There’s always something to howl about

Real Estate Brokerage models, Jeff Brown’s Dad, and Dead cats.

If you have never read what Jeff Brown writes, STOP. Go read it. Seriously. Go to the right sidebar, scroll down to the Bawld Guy and click the archive link. Ok. 😉

Jeff’s recent post brought up some good conversations that I want to shed some light on from my perspective. I consult with REALTORS on bulding their online presence as well as strategies for building their brokerages and teams. So his post was of significance to me.

The change that I am seeing in models right now (with some folks going right back to the model Jeff’s dad has practiced – an older school, more hardnosed approach that is much more leader (whether team leader or broker) centric and follower (dudes that manage leads either for listings or buyers and agents that are TRAINED to specifically convert those leads.)

“He who controls the leads makes the rules.” – me -several years ago. Still true.

Jeff’s 100% right about the value of whoever creates the streams of leads coming into the team (or brokerage or whatever). I think that was one of the most powerful points of Jeff’s post. If you can generate leads, build a brand (or utilize someone else’s until you can), then there are PLENTY of brokers willing to kiss your fanny just to keep you are part of their organization.

And in all but a few of those cases, you do NOT want your brokers advice.

Let me give you a concrete example of this type of model in play. I got a call from a client in Boca Raton Florida the other day. I have been working with this team on their online strategies for several months. Good guys. They have grown their team from the two of them to almost 20 (cannot remember the last count). Solely done by generating online leads and feeding their buyers agents those leads and working with them.

Here’s the kicker. Their brokerage (large independent brokerage with #1) level market share actually came to them and asked them to TONE DOWN their online marketing because they were getting close to outranking the brokerage site on Google. Presumably (my presumption) is that other agents in the brokerage were upset.

First of all, asking an agent to tone down a marketing campaign to (ostensibly) keep the other agents from getting upset? WOW.

Just my opinion to that broker. If you have the resources to build a brand, then you have the resources to build it online as well. Having to ask you agent to NOT market or market less is an indictment of your marketing team. (again just my opinion.)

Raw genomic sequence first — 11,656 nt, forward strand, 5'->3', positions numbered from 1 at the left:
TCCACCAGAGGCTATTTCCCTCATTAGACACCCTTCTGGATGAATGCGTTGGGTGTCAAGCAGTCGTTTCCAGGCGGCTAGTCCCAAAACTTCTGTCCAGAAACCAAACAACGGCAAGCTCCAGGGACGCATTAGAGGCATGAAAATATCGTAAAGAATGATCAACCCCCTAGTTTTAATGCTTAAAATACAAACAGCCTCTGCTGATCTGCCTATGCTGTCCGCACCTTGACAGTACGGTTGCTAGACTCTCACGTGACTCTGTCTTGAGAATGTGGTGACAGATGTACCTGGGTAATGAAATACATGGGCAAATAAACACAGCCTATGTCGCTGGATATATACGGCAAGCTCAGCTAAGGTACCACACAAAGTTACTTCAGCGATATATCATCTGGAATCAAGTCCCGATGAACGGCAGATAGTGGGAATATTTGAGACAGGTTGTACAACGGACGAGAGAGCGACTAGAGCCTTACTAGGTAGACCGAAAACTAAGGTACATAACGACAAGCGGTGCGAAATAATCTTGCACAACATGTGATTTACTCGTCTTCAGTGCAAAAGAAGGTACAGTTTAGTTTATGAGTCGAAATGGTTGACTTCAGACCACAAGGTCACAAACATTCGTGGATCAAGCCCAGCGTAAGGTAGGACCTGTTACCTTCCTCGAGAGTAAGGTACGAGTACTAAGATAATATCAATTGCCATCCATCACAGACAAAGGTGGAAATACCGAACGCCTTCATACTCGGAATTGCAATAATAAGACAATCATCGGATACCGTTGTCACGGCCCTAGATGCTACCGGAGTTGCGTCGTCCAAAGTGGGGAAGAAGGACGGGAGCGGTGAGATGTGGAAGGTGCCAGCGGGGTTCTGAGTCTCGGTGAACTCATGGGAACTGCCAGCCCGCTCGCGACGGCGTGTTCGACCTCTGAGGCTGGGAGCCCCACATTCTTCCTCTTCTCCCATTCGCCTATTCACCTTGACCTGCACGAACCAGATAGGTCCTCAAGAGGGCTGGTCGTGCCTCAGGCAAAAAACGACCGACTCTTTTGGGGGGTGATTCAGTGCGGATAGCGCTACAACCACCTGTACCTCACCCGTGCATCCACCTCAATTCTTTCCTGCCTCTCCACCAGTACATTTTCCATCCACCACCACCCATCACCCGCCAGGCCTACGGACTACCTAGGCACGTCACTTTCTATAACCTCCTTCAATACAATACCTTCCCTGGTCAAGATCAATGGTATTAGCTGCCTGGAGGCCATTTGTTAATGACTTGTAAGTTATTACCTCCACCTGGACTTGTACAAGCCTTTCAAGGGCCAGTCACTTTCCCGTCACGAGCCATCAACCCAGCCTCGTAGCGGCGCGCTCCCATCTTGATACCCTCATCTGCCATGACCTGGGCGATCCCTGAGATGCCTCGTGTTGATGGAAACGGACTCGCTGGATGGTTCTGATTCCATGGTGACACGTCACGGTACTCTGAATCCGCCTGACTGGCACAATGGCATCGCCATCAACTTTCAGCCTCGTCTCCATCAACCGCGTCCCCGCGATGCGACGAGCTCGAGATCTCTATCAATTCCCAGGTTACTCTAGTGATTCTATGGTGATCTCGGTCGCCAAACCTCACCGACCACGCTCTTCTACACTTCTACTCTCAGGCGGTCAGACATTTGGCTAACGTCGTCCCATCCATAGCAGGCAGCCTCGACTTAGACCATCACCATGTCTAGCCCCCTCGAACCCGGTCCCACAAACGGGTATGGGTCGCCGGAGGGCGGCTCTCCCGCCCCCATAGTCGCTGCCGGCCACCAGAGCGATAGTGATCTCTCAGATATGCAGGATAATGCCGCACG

For a growing agent who has the resources to mount an online marketing campaign and make this happen, AND who is not in a brokerage where the broker is leading the charge. (That will be my next brokerage model example in a couple of days and it is even more potent than this one).

I can give you other examples of small brokerages who are folding right now and where several agents who would be great if someone provided leads to them (ala Jeff’s dad’s model) literally offer to come to the guy who is generating the traffic.

Someone mentioned in the comments that model works for Russ Shaw. I know Russ. He is a friend of mine. And you can do it too. Yes, maybe not using the same lead generation vehicles that he has established dominance in, but whether you are in Ohio, or Louisville, or Hoboken, there ARE lead generation models available to you. Online, offline, radio, TV, carrier pigeon, whatever. If you are the source of leads, much of the rest will follow.

By the way…lest people think that we are talking about JUST converting leads and saying sayonara, not the case. Part of this approach REQUIRES that you help create customers for life out of then.

Think we are alone in our industry with this model? Ask the lawyers. 😉 They are in the same boat. Those lawyer ads you see on TV are not paid for with money that grew on trees. #justsayin.

I would love your thoughts and further conversation on this.

Next week: A brokerage model and an example that even beats this. And you can watch it happen! 😉


13 Comments so far

  1. Jeff Brown January 23rd, 2012 10:18 am

    Thanks for the kinds words, Eric. It’s never changed, not since I was a wet behind the ears 18 year old know-nothing. Those who can’t get it done tell the world why it can’t be done. Those who can, just do.

    Can’t wait for your post.

  2. Joe January 23rd, 2012 10:45 am

    “…came to them and asked them to TONE DOWN their online marketing because they were getting close to outranking the brokerage site on Google…”

    Too funny Eric. We’ve had agents from ‘big’ offices say we must be cheating.

    I would love your thoughts and further conversation on this.

    We remain a two person shop. We generate more leads than we can handle, then cherry pick the ones we want to work with.

    Sure, we could hire buyers agents but we would rather place our efforts on family. There is only so much time in a day. [heads off to watch Jim Carrey’s ‘Mr. Popper’s Penguins’ with my 6 year old] 🙂

  3. Teri Lussier January 24th, 2012 6:48 am

    >“He who controls the leads makes the rules.”

    I think you’ve got it right. Someone has to make it rain. If it’s not the broker, then it’s the prima donna assoluta who is really running the office.